Israel Cleantech Ventures has held a $20 million first close toward its purposed $60 million fund, making it the first Israeli VC firm to raise money for the emerging cleantech industry, co-founder Glen Schwaber told VCJ.
Schwaber, Jack Levy and Meir Ukeles, each of whom is under the age of 40, co-founded the Ra’anana, Israel-based firm last September. The firm has since then bulked up its staff, adding Venture Partners Arnon Goldfarb, Israel Kroizer, Eytan Levy and Yigal Stav.
Schwaber says that his decision to leave JVP and launch Israel Cleantech Ventures was more about the opportunities he saw in cleantech deals rather than any particular interest from institutional investors.
Cleantech looked like an untapped opportunity to Schwaber, especially in Israel. He points out that there are 250 startups that fall into the cleantech category while the country has worked to create desalinization and geothermal power projects. Up to now, most of the innovation has come from large corporations. “There’s an opportunity to be a first mover here,” says Schwaber.
Although Israel Cleantech Ventures may be the first pure-play cleantech fund to get off the ground in Israel, it isn’t the only one there. General Partners Astorre Modena and Harold Wiener, along with Venture Partner Zwi Vromen launched Terra Venture Partners last year. The Jerusalem-based firm has targeted $50 million for its first fund, but has yet to hold a close.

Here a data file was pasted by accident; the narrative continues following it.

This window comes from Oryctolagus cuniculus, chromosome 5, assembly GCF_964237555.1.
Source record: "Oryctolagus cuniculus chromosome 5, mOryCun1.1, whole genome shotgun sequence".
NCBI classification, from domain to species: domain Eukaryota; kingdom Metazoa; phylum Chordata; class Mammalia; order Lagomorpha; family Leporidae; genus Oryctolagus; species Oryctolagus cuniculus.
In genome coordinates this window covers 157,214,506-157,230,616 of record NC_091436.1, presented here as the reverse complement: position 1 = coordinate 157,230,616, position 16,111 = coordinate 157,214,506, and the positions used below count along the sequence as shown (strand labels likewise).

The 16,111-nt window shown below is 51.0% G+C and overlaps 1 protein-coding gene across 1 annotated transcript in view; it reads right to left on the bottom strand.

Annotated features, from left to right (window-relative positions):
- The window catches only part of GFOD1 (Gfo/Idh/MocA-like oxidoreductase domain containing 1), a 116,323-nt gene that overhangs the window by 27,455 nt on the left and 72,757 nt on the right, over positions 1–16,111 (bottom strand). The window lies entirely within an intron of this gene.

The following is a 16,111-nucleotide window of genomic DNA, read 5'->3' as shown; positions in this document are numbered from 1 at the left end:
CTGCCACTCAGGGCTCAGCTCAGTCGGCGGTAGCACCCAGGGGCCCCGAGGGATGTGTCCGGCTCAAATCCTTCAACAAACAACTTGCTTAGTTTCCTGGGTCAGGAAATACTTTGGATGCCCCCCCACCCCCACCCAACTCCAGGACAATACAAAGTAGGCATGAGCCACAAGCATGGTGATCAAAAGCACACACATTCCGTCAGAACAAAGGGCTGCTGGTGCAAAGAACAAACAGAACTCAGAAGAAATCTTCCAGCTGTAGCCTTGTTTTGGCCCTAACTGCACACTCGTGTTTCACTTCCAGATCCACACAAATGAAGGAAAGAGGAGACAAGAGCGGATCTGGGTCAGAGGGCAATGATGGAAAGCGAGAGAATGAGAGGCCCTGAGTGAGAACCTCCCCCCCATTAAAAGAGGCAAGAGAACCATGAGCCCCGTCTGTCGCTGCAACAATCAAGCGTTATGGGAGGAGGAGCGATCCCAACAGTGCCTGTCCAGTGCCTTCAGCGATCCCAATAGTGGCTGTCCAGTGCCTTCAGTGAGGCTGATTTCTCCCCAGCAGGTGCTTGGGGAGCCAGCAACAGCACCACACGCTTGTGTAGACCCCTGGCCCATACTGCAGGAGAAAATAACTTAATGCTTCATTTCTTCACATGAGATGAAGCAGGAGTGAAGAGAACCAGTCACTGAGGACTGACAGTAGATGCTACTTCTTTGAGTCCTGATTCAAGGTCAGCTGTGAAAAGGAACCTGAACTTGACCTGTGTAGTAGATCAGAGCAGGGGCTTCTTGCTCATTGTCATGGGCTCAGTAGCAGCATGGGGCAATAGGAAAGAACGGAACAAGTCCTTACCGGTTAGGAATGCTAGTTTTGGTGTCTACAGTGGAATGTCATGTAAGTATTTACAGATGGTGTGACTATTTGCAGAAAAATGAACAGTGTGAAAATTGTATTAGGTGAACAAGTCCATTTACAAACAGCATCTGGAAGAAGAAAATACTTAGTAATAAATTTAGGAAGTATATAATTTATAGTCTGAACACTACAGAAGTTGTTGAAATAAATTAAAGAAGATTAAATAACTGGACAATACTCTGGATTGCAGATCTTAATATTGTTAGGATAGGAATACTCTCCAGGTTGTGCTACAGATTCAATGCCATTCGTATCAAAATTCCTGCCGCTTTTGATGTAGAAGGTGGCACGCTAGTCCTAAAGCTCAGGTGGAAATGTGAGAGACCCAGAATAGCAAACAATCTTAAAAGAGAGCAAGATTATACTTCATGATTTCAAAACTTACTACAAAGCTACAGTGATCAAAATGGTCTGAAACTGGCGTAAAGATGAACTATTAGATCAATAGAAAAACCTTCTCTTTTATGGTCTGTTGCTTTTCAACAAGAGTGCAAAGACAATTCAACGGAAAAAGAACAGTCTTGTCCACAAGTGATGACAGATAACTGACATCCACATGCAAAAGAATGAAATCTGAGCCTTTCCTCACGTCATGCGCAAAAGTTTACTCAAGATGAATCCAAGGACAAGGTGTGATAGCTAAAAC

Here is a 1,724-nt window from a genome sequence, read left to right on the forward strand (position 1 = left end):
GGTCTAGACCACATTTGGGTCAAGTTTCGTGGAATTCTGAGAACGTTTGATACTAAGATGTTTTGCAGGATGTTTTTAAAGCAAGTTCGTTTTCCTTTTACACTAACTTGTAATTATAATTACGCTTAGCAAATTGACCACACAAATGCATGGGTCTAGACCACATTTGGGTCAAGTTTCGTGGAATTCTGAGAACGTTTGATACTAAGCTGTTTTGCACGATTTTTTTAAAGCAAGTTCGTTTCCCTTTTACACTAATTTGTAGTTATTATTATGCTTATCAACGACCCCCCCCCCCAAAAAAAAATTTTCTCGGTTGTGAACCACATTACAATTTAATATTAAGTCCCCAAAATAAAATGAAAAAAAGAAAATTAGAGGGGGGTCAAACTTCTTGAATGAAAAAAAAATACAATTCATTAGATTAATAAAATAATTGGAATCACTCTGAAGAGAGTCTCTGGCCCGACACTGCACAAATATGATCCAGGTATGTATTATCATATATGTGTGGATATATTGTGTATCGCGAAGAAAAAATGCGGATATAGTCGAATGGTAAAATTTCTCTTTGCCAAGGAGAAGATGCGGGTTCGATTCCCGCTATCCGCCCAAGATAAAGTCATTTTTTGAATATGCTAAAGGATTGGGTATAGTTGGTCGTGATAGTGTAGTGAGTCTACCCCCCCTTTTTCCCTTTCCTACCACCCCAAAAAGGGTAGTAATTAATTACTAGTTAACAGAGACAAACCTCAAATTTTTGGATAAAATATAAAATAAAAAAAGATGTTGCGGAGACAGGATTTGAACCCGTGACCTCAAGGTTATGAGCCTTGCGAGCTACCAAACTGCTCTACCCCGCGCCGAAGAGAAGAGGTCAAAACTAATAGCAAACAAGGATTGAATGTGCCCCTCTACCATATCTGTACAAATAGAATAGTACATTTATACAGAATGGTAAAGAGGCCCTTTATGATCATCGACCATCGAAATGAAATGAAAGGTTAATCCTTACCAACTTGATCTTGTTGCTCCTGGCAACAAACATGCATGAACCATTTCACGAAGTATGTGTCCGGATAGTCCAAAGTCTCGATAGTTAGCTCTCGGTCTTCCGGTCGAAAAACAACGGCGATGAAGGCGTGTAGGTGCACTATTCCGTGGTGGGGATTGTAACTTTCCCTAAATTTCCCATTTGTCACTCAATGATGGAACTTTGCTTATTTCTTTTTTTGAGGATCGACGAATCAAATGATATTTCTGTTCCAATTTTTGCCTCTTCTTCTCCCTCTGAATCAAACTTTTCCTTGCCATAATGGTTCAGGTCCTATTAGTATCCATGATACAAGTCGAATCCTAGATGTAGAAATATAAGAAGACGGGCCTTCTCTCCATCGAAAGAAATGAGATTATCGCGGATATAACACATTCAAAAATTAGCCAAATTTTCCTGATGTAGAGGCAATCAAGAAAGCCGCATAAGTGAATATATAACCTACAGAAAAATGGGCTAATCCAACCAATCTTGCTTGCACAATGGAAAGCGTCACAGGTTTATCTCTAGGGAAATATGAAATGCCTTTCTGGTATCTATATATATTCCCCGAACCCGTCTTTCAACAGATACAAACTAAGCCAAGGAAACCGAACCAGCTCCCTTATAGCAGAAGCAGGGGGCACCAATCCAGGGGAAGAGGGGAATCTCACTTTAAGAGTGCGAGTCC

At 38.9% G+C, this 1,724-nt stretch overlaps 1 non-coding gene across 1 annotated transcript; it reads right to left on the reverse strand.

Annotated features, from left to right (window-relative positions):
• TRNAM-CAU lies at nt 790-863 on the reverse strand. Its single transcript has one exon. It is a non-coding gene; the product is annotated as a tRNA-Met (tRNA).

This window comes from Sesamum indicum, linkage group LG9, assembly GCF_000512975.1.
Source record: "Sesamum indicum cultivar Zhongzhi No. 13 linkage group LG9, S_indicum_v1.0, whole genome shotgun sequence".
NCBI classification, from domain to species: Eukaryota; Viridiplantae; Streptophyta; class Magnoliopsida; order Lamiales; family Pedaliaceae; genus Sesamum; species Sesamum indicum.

Both firms are focusing on energy and water technologies. Israel has been a leader in desalinization and water treatment technologies for years, an expertise both groups hope to leverage. Neither firm has announced an investment to date.
VCs funded six cleantech startups in Israel with $50.6 million during 2006, according to data from the Cleantech Venture Network. Three of the startups that raised money operate in the fields of water purification and reclamation, the data shows.
Schwaber sat on the boards of optical broadband companies CyOptics, Inplane and Kodeos Communications while at JVP. He opted to leave the firm just as it expects to raise a fifth IT fund this year, because he says the venture market in Israel has matured.
“The larger all-purpose funds are going to have trouble generating good returns,” he says. —Alexander Haislip